SQL Server 2012 : Auditing in SQL Server (part 1) - Auditing Objects, Server Audit Object

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Auditing is the process by which you track events occurring within the database. These events could be almost anything, including the creation of new users, the insertion of data into a table, or the querying of data. The capability of auditing has been around in some form for a few versions of SQL Server, but its implementation was sketchy at best. Up until SQL Server 2008, there has never been any formal user interface for auditing.

In the past, SQL Server DBAs used Profiler, a performance tuning and optimization tool, to create and manage audits. Alternatively, they could roll their own auditing solutions using DDL triggers. Or they could forget the pain and drop some money on third-party auditing solutions.

With the worldwide effort around defining and enforcing compliance, SQL Server comes with native auditing support in all editions of the product. The majority of regulatory compliance agencies want some form of auditing, and chances are, if your company is going through the process of becoming compliant, either you will be involved with auditing via SQL Server or you’ll be aware of it occurring using hardware-based auditing devices.

Auditing Objects

Auditing support in SQL Server consists of the following three objects:

  • Server audit: Defines an abstract container, if you will, representing a specific audit that you want to perform. For example, you might want to create a compliance audit to ensure that you comply with a specific regulation.
  • Server audit specification: Defines a specific, server-level item to watch and record as part of an audit. Perhaps you want to record failed logins as part of your compliance audit. You would create a server audit specification for that purpose.
  • Database audit specification: Defines a specific, database-level item to watch and record as part of an audit. For example, you might want to log stored procedure executions as part of your compliance audit.

Figure 1 shows these three objects and the scope where these objects are defined.


Figure 1. The three auditing objects and their corresponding scopes

The concept of scope is important to understand when you learn about auditing, because only through having a good understanding of instance scope versus database scope will you know which audit specification object to choose for a given purpose. If you are talking about something affecting a particular database, you are referring to a database-scoped object or action. If you are interested in auditing failed logins, you would create a server-instance–scoped audit specification, since logins affect all databases.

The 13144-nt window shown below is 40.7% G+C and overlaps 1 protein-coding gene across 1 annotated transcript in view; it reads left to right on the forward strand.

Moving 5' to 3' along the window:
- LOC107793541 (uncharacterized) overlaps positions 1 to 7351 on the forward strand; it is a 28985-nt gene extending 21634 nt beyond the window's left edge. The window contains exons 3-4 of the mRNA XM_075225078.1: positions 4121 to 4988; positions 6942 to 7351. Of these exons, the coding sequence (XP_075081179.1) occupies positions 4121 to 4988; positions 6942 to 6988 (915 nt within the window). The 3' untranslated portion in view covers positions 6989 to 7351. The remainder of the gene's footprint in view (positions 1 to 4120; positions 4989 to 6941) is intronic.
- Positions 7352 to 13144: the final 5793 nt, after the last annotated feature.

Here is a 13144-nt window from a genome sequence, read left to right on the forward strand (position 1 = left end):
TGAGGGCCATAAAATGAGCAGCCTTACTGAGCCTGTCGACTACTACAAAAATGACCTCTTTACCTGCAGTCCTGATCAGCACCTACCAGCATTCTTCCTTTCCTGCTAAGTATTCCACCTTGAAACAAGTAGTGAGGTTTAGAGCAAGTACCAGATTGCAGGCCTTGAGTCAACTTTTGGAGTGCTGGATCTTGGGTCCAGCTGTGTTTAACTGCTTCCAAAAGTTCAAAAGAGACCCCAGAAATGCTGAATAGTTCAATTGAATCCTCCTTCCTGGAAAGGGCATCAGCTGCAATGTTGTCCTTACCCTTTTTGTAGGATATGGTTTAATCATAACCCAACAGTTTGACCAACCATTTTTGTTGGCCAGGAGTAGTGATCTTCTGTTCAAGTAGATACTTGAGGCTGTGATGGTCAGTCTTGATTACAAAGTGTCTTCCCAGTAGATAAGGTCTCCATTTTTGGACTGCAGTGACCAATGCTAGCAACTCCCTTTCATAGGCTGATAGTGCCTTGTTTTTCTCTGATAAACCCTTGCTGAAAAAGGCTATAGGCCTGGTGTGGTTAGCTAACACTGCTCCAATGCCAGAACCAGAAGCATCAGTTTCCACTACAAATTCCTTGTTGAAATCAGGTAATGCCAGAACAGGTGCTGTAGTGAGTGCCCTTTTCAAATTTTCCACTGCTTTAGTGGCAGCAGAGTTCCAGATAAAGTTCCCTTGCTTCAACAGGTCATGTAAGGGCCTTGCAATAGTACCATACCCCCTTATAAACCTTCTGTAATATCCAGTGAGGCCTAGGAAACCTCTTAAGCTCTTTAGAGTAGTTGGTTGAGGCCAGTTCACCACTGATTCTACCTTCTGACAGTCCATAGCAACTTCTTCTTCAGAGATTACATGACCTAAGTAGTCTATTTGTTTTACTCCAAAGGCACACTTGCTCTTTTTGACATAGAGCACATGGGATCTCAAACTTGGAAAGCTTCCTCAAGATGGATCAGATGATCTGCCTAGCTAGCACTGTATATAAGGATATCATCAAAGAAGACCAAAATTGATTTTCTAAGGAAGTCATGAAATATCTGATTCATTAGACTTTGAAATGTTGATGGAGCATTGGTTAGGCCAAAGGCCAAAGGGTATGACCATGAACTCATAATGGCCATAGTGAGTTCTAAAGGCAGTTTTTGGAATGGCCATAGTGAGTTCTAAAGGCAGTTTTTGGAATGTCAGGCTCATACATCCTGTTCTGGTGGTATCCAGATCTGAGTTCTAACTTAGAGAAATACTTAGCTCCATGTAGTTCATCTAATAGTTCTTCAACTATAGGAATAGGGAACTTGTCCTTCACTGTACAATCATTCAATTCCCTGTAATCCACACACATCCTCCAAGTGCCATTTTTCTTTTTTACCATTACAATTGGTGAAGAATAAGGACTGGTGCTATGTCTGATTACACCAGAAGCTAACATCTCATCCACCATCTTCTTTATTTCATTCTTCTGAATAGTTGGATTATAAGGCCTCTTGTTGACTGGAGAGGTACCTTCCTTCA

The idea of an audit as an abstract concept is also important to grasp. A server audit is an abstract object—a container, if you will—containing one or more audit specifications. When you enable or disable a specific audit, you are really enabling or disabling all of that audit’s specifications. Likewise, when you specify a location at which to record audit data, that location applies to all specifications within an audit. This container concept will get clearer as you read through the following examples.

Server Audit Object

When you want to perform an audit, you have the option to write audit data to one of three places. First, you can write audit data to the Windows Application log. Next, you can write data to the Windows Security log. Finally, you can write audit data to the file system.

To create an audit object, navigate down the Object Explorer tree to the Security node.

Select New Audit from the Audits node context menu. This will launch the Create Audit dialog box, shown in Figure 2.


Figure 2. Create Audit dialog box

The audit name will be auto-generated for you, but you can easily change the generated name to something simple like Compliance Audit. A number of options are available when you create the audit object. The first is the queue delay. Since auditing is leveraging a service-broker–based eventing system called extended events, it is possible to configure the maximum amount of time you are willing to wait before auditing events are guaranteed to be written. Here’s another way of thinking about the queue delay. If a meteor flew in from the sky and crashed through the roof into our data center right through our server and we had defined the queue delay to be 1,000, that meteor may cause us to lose one second’s worth of auditing events, because the queue delay is in terms of thousandths of a second, or milliseconds. If the default queue delay of 1,000 milliseconds seems unacceptable, just consider the performance impact of making the queue delay smaller.